It is encour­ag­ing, how­ev­er, to see that many cur­rent JG advo­cates are think­ing about what con­sti­tutes low-car­bon, social­ly ben­e­fi­cial work. Econ­o­mists Stephanie Kel­ton and Pavli­na Tch­erne­va have both called for a JG ori­ent­ed around care: for peo­ple, for the plan­et and for com­mu­ni­ties. Impor­tant ques­tions remain. Could par­ents get jobs” car­ing for their chil­dren? Could friends get jobs car­ing for one anoth­er? Yet the move to put care work at the heart of a cli­mate pro­gram is impor­tant. We need to move away from the work of resource-inten­sive con­sumer goods toward the work of bet­ter­ing lives, plant­i­ng trees, con­struct­ing play­grounds, mak­ing art. 

Per­haps most promis­ing is the com­bi­na­tion of a JG and uni­ver­sal basic ser­vices: free and pub­licly pro­vid­ed hous­ing, trans­porta­tion, inter­net access, edu­ca­tion, health­care and oth­er neces­si­ties. Dense hous­ing and pub­lic trans­porta­tion are par­tic­u­lar­ly cru­cial to reduc­ing car­bon emis­sions in a just way. 

If that sounds too good to be true, that’s where pol­i­tics comes in. The most sig­nif­i­cant polit­i­cal chal­lenge for both poli­cies, of course, is that pri­vate employ­ers don’t want peo­ple to have alter­na­tives to bad jobs. Real­is­ti­cal­ly, the Left doesn’t have the pow­er to win both a UBI and a JG in the imme­di­ate future — par­tic­u­lar­ly at a time when unem­ploy­ment is rel­a­tive­ly low, even if bad jobs are ram­pant. So we need to be alert to the chal­lenges of actu­al­ly pass­ing some­thing, and to how our ide­al poli­cies might be dis­tort­ed in the process.

I’ve grown more wary of a UBI as it’s increas­ing­ly cham­pi­oned by tech scions who see it as a way to throw crumbs to work­ers replaced by robots. That ver­sion of UBI, which would replace social ser­vices with lump sums of cash, isn’t what I want— but of late it’s been the one with more momen­tum. Sim­i­lar­ly, while left-wing JG pro­grams aren’t work­fare, we need to be care­ful not to rein­force the idea that peo­ple only mat­ter if they work enough, as the Right tries to impose work require­ments on food stamps and oth­er assis­tance programs.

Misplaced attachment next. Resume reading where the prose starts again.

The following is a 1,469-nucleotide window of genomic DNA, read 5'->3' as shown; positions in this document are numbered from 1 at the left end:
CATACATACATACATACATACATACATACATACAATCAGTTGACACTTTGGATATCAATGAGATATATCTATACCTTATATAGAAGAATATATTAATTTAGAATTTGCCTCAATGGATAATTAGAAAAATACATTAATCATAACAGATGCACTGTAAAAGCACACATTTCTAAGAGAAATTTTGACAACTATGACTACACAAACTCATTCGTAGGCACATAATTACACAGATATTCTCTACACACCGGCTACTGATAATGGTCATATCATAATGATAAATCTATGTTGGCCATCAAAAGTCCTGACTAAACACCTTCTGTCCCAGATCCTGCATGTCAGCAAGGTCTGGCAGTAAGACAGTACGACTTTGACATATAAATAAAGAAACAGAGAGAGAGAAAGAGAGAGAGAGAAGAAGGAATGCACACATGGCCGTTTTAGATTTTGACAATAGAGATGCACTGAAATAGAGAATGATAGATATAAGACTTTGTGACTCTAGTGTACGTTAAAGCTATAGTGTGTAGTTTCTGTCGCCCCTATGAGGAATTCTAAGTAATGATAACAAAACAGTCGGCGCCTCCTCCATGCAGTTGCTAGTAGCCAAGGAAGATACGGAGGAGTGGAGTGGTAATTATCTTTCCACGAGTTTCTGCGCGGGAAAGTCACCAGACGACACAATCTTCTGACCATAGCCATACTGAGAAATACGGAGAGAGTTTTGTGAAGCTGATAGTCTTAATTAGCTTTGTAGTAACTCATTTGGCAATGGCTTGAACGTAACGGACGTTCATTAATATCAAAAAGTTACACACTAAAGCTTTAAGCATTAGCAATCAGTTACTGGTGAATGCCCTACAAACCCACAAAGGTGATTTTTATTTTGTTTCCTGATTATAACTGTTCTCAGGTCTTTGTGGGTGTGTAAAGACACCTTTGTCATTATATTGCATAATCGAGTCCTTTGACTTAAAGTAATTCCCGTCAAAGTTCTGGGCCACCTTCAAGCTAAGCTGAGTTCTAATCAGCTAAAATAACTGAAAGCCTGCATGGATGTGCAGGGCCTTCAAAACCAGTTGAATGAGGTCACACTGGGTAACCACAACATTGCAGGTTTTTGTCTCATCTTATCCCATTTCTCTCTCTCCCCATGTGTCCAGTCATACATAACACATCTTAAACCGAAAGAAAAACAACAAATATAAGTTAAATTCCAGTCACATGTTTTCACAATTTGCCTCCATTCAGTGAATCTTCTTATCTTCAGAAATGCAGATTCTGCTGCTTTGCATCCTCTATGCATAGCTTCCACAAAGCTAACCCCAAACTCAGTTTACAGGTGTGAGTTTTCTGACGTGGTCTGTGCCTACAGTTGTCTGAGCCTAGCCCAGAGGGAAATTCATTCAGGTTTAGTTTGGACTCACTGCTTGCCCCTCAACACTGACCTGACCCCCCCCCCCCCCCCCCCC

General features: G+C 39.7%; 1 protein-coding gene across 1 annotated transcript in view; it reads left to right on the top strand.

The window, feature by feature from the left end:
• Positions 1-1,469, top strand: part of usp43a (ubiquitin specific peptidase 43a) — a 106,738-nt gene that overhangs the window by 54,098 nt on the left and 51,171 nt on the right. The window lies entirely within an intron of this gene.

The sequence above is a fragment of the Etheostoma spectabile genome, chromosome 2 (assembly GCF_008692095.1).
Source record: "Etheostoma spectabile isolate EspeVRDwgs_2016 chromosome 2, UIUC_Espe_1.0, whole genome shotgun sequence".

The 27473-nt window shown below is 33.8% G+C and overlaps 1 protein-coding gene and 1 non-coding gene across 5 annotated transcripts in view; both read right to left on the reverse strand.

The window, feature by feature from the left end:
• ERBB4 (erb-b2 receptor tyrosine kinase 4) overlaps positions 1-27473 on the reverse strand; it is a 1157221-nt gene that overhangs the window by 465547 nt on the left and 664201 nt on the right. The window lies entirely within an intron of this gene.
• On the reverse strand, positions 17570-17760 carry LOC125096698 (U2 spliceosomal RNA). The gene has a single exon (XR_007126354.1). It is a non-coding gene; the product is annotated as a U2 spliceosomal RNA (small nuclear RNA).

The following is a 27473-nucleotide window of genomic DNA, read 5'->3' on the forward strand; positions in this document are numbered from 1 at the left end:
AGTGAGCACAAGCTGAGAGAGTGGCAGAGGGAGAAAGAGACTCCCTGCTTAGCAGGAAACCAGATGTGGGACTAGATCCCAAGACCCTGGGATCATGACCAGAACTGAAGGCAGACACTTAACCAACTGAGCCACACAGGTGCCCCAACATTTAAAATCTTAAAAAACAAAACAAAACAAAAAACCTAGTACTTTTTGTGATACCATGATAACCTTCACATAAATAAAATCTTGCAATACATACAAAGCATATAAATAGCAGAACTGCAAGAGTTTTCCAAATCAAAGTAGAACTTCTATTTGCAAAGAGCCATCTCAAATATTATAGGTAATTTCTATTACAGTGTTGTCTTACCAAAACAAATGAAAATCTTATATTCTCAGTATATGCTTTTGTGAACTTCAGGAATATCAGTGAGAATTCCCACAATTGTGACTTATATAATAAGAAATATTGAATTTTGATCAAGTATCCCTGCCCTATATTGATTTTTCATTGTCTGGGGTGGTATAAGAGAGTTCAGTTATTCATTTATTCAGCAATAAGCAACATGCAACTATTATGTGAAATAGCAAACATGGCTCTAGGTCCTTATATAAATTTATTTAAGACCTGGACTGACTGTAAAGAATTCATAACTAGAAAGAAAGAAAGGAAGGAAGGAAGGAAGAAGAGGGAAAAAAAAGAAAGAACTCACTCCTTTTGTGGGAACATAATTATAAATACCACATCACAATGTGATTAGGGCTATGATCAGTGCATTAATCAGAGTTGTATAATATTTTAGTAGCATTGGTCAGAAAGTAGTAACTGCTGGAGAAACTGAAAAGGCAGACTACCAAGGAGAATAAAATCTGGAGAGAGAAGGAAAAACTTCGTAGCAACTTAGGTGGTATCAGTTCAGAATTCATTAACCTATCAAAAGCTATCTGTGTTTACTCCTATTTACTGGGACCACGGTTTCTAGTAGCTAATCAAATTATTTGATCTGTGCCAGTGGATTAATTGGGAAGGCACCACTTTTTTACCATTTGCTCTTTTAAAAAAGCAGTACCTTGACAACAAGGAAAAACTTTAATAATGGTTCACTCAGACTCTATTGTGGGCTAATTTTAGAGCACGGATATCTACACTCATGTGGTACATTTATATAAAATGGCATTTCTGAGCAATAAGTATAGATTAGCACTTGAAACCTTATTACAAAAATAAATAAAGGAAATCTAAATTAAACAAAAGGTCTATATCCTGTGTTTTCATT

My hunch is that the JGU­BI debate has become so loaded in part because pass­ing any left-ish leg­is­la­tion seems hard enough right now — so peo­ple want a pol­i­cy that can do as much as pos­si­ble all at once. (I’ve been guilty of this myself!) But we don’t need a sin­gle sil­ver bul­let: We need a strong Left move­ment. The most impor­tant prob­lem isn’t which pol­i­cy looks best in the abstract, but how we build a polit­i­cal force capa­ble of win­ning a decent ver­sion of either in the short term, and then build­ing on it over time. 

Left-lib­er­al ener­gy is gath­er­ing around a JG, as wit­nessed in recent pro­pos­als from Bernie Sanders and Cory Book­er. That’s rea­son enough for me to get behind it, too, and to push hard for a pro­gram that will sup­port the kinds of work, from solar pan­el instal­la­tion to wet­land restora­tion to elder care, that are absolute­ly cru­cial to our sur­vival. It’s also why I’ve spent more time dis­cussing it here. Yet, I will con­tin­ue to insist that every­one has a right to a decent life whether or not they have a job, that human dig­ni­ty does not depend on paid employ­ment, that per­pet­u­al growth is not the way to pros­per­i­ty, and that every­one should ben­e­fit from shared wealth and our shared plan­et. I hope the Left can keep both ideas in mind at once.

Alyssa Bat­tis­toni is a doc­tor­al can­di­date in polit­i­cal the­o­ry at Yale and an asso­ciate fac­ul­ty mem­ber at the Brook­lyn Insti­tute for Social Research. Her writ­ing has appeared in Dis­sent, n+1 Moth­er Jones and Jacobin, where she is on the edi­to­r­i­al board.